Monday, September 10, 2012

The Mornington Peninsula

The day we left Wilson's Promontory, the air felt like ice. The winds howled and the rain poured. It was what we always thought Victorian weather was going to be like but until now we had had nothing but sunshine. Our first stop was the Visitor's Centre where we were given loads of information and left with a wad of pamphlets to peruse and plan the next five days. It was so cold that we decided to jump in the car and drive. And drive we did. All the way to the end of the Mornington Peninsula.

Sorrento was beautiful. From the multimillion dollar mansions on the cliffs to the best kids playground I have ever seen. An enormous wooden castle with hidey holes and secret passageways only big enough for little bodies. It looked out over the turquoise blue of Sorrento's water and was enticing not only to the kids but the adults too (who were a bit disappointed they didnt fit through the secret tunnels). We decided to eat lunch at Sorrento and wandered into a little Italian restaurant where we were the only customers. The girls were treated to crayons and paper with their lunch and even their choice of TV channel. They were delighted.

We had decided to split the next four days in half. Two days were to be spent in Melbourne City and the other two exploring the coast of the Mornington.
Melbourne City is a happening place. And extremely busy. It was during this time that I was struck by the similarities between Inda and I. Being a grown up and all, I can cope with my claustraphobic emotions that are brought on by crowds and the general hustle and bustle of city life. But it wasnt until Inda had been uncooperative the entire day that I sat her down and asked her what was going on? And in the words of an amazingly verbal four year old she replied, "It's too busy and there are too many people and I dont know them and I dont want them to look at me!" I couldnt have said it better myself.
The problem is, when you strip back the chaos, Melbourne is great. Great shops, great food, great sights to see and so we did our best to explore the city with two little ones in tow. We stopped to get our family picture taken  in the old black and white photo booths outside Flinders St. Station, ate sushi, browsed a few shops and headed home on the train.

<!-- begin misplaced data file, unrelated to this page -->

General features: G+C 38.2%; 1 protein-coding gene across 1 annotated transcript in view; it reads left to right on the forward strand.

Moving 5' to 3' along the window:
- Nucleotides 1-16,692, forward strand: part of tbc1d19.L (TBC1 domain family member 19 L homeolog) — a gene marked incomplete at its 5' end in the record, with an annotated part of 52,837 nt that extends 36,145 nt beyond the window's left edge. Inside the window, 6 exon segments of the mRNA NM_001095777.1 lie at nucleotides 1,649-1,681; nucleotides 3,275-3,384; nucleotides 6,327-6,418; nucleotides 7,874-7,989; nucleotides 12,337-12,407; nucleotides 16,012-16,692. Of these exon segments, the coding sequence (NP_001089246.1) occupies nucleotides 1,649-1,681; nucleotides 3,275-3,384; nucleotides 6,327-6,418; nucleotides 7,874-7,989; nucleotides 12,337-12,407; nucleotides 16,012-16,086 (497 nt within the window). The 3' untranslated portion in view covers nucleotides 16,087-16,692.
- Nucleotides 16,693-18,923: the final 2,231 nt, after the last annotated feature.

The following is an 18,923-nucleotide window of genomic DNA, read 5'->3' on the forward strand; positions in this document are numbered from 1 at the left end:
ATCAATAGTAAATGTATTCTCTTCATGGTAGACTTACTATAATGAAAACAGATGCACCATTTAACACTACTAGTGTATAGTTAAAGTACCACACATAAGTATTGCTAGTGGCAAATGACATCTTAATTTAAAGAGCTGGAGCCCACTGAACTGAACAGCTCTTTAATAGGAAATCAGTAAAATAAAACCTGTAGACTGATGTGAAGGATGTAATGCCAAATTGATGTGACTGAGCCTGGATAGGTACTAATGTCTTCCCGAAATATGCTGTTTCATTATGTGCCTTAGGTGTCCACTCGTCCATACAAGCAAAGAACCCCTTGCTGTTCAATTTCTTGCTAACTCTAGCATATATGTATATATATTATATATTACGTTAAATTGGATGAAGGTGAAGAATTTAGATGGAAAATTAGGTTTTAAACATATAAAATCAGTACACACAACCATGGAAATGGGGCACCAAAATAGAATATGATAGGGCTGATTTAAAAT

Our second day in Melbourne was Father's Day. We had decided to check out a church, recommended to us by a friend, which was situated in the middle of Melbourne City, held in Hoyts Cinemas! City on a Hill was fantastic and very exciting to see church happening right in the centre of the city. We were very comfortable in our cinema leather seating and were grateful for the time out to be recharged and encouraged by God's Word. Post church, we headed for Lygon Street to meet up with school friends Alissha and Reej for lunch. I was put to shame as Lish presented Chris with his only Father's Day present, some AFL and Melbourne merchandise, but thrilled that he actually received a present as I was fairly slack with preparations....
Chris was absolutely exhausted when we arrived home, after navigating a new city by car and still talks about the crazy Victorian road rules.

Exploring the Mornington saw us wander through some great markets, visit the brightly coloured beach boxes from Dromana to Mount Martha and go to the Enchanted Maze and Garden at Arthur's Seat. We spent the whole day in this maze wonderland. There was plenty to do and the girls, particularly Inda, loved it. The highlight for Indie were the tube slides. She had six turns between Chris and I. Red faced and panting she asked for one more after every ride. Chris took Noa for a turn but she screamed the whole way down. Before we left, I took her up for one more turn, trying to conquer the fear. Chris and Inda went on the slide parallel to ours and so about half way down, she realised Inda was next to her and started to enjoy it. But when I asked her if she wanted another turn she replied 'moooo' (no) and shook her hand at me. Ok kiddo, fair enough. Chris loved the mathematical side to the mazes, using his 'left hand' theory through every maze.